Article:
Principal Dentist


Michael, aged 65, approached us in 2012. He’d had a number of financial advisers throughout his career and had purchased a number of financial products.

As a private dentist, he had just agreed to sell his practice and wanted to plan for his and his partner Sue’s (aged 51) long-term future.

Their goals were:

  • To know how much money they were going to have over the long term
  • To ensure that they could continue to fund trips to Africa, their favourite destination (as well as any other destinations)
  • To maintain physical strength, health and fitness
  • To have more time for reading and study
  • To have more time for friends
  • To improve quality of life
  • To gain peace of mind by feeling financially comfortable
  • To achieve financial independence

To help fund this, their assets comprised of:

  • An NHS Pension of c£13,000 per annum (pa) gross for Michael
  • Full state pension for Michael (payable in 2012)
  • Pension annuity income, c£760 per month (pm) net of tax
  • Projected after tax business sale proceeds, c£750,000
  • Cash savings, £50,000

Their immediate concern was to ensure the £750,000 would be invested appropriately, taking into account their appetite for risk as well having the ability to draw an income from this, if required.

What We Did

The first step was to create a long-term financial plan, which would include measuring their income and assets against their projected outgoings of c£5,000 pm. This would be until Michael’s 100th birthday, with inflation of 3% pa and, initially, assuming the £750,000 remains on deposit at 2% pa.

The table below shows:

  • Readily realisable capital is available capital (left column)
  • Cash Inflows is income (second last column)
  • Cash outflows is expenditure (last column)

For example, the yellow line indicates that there is a significant shortfall of income required. As capital needs to be drawn upon to supplement income, it’s projected that the capital will be exhausted at age 82 / 68.


This can be seen below, where the blue is the capital balance reducing – the value on the left axis is in today’s pounds, with age along the bottom axis. The red is a negative capital balance (which indicates Michael and Sue will run out of capital):


At this stage they were faced with a few options:

  • Reduce spending now or in the near future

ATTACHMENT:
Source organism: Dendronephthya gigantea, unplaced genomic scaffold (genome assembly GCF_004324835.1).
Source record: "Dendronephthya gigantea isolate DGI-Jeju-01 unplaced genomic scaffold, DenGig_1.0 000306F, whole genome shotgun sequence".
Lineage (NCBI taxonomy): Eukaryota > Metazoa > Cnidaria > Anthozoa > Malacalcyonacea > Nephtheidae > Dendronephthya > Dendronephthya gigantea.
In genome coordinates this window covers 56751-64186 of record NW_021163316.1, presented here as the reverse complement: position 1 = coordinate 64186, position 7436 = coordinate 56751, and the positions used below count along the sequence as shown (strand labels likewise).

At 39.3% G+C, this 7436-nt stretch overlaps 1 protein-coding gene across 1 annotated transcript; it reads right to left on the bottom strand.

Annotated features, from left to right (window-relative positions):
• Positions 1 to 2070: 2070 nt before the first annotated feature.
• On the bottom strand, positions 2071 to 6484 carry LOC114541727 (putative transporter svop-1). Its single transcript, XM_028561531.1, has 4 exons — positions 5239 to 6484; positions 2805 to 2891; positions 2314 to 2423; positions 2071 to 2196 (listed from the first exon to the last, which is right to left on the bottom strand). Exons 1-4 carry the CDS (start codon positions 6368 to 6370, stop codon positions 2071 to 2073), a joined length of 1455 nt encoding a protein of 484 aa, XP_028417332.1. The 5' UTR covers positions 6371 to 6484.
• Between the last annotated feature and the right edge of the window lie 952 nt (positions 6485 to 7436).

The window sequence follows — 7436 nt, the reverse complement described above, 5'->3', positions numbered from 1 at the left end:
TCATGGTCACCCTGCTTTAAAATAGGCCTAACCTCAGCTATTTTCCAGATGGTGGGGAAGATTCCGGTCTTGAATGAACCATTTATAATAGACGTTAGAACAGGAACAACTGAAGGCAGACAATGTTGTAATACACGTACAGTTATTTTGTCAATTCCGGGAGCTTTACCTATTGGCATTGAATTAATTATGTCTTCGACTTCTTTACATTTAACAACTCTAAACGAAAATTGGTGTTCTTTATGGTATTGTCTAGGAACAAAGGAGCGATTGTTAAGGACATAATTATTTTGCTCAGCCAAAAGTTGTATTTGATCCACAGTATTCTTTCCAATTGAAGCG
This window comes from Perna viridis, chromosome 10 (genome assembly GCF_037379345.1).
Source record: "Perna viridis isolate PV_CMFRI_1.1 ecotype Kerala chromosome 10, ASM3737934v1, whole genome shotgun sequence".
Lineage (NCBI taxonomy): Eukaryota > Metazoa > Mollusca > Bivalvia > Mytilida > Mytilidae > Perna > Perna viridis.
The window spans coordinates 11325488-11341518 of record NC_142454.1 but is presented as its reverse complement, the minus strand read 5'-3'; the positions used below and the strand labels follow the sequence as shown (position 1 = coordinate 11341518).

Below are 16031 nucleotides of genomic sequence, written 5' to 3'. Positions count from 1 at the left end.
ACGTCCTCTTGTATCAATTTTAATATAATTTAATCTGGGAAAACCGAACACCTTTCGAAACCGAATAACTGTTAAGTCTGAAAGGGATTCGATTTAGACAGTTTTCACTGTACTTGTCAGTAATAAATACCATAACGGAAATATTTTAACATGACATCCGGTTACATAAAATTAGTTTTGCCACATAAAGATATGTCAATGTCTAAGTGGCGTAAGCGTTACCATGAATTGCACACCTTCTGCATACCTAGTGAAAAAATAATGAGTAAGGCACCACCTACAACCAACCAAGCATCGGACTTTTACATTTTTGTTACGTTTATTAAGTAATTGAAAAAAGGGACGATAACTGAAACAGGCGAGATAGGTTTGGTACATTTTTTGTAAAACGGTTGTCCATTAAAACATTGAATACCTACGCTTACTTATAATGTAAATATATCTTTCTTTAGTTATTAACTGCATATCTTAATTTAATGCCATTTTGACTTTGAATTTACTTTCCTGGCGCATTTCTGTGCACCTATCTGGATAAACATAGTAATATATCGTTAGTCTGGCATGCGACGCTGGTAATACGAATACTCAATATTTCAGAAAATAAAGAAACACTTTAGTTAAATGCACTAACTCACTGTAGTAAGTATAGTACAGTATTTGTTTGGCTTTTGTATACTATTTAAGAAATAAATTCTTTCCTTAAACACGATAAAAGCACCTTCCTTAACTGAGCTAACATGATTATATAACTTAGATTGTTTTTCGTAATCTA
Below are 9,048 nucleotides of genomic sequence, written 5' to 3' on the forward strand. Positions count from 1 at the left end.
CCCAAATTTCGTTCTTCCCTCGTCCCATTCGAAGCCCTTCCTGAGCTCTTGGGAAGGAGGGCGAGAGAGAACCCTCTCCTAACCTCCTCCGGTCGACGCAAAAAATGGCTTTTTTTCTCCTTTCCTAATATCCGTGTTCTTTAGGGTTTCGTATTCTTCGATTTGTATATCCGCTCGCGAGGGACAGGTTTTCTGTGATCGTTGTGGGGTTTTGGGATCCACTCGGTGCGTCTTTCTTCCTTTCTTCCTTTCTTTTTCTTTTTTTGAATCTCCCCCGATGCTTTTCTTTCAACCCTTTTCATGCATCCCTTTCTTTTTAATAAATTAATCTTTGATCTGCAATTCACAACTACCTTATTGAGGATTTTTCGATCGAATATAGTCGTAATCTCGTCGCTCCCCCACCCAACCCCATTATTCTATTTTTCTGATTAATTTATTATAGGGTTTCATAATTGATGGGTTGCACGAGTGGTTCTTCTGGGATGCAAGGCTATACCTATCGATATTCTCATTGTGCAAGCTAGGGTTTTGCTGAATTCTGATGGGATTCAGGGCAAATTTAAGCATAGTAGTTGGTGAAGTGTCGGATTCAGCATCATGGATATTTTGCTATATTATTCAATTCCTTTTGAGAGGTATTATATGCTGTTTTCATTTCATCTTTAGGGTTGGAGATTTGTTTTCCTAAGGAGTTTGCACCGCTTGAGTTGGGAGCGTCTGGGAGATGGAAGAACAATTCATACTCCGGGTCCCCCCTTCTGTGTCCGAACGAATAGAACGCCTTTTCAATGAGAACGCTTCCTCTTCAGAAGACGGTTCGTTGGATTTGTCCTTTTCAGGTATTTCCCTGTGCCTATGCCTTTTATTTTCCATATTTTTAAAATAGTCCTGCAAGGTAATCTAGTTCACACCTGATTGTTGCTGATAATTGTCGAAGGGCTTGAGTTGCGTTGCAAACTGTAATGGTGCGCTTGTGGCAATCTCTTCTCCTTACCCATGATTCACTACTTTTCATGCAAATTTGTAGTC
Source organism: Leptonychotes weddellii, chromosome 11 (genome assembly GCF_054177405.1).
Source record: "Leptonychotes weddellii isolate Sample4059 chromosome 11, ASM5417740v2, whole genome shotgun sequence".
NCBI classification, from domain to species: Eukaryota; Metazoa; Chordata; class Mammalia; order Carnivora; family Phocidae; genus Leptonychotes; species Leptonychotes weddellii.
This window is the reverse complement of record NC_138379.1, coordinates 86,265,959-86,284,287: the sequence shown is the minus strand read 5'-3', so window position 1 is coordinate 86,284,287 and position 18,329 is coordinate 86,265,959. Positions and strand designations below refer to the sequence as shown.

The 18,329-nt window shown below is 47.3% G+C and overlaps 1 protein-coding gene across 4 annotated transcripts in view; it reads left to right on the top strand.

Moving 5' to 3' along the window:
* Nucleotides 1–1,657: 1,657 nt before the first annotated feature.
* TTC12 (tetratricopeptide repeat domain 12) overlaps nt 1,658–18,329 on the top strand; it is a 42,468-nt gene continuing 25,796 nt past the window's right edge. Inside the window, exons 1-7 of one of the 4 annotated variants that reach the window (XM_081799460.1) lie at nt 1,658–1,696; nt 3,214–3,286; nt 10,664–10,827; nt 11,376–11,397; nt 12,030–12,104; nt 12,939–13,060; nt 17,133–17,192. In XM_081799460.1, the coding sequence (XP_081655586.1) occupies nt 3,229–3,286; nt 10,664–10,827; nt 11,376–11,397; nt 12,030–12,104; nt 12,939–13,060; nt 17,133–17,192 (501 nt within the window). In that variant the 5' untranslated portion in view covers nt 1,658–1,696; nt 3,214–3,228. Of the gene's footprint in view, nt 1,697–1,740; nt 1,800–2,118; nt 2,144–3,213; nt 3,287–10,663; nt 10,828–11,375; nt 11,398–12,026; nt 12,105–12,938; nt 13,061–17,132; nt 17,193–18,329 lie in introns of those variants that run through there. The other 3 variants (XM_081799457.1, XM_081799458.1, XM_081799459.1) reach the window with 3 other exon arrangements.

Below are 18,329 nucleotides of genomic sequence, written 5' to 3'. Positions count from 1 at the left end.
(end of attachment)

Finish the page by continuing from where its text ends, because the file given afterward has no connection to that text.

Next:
• Which in turn would affect the amount of activities they were planning, especially the foreign trips

We then looked at how the situation would be impacted if the £750,000 was invested and attained an annual return of 5% pa:

As you can see, the capital now runs until age 90:


Lastly, we factored in Michael and Sue:

  • Downsizing their main residence, releasing £200,000 of equity (which they were always planning to do at some point)
  • Receipt of an inheritance of £100,000

The positive impact of these is clear to see, with the capital now running until age 100.

What it meant for Michael and Sue

They were now able to plan with more confidence than they had in the past, with the focus being on updating their financial plan first and foremost every year before analysing the performance of the invested capital.

They also saw how much of a positive impact the financial planning approach was, as opposed to the financial product approach that they’d been using in the past.

What’s happened since

Seven years since we met, the plan is very much still on track. Another positive is that the £750,000, which was invested in 2012, is still worth more than this, even taking into account the fact that £164,000 has been withdrawn to date (they are invested in a low risk, well diversified portfolio).

What lies ahead

We’ll continue to work alongside Michael and Sue, updating their plan annually, which will take into account their ongoing aims and aspirations, as well as external factors such as inflation and projected investment returns.

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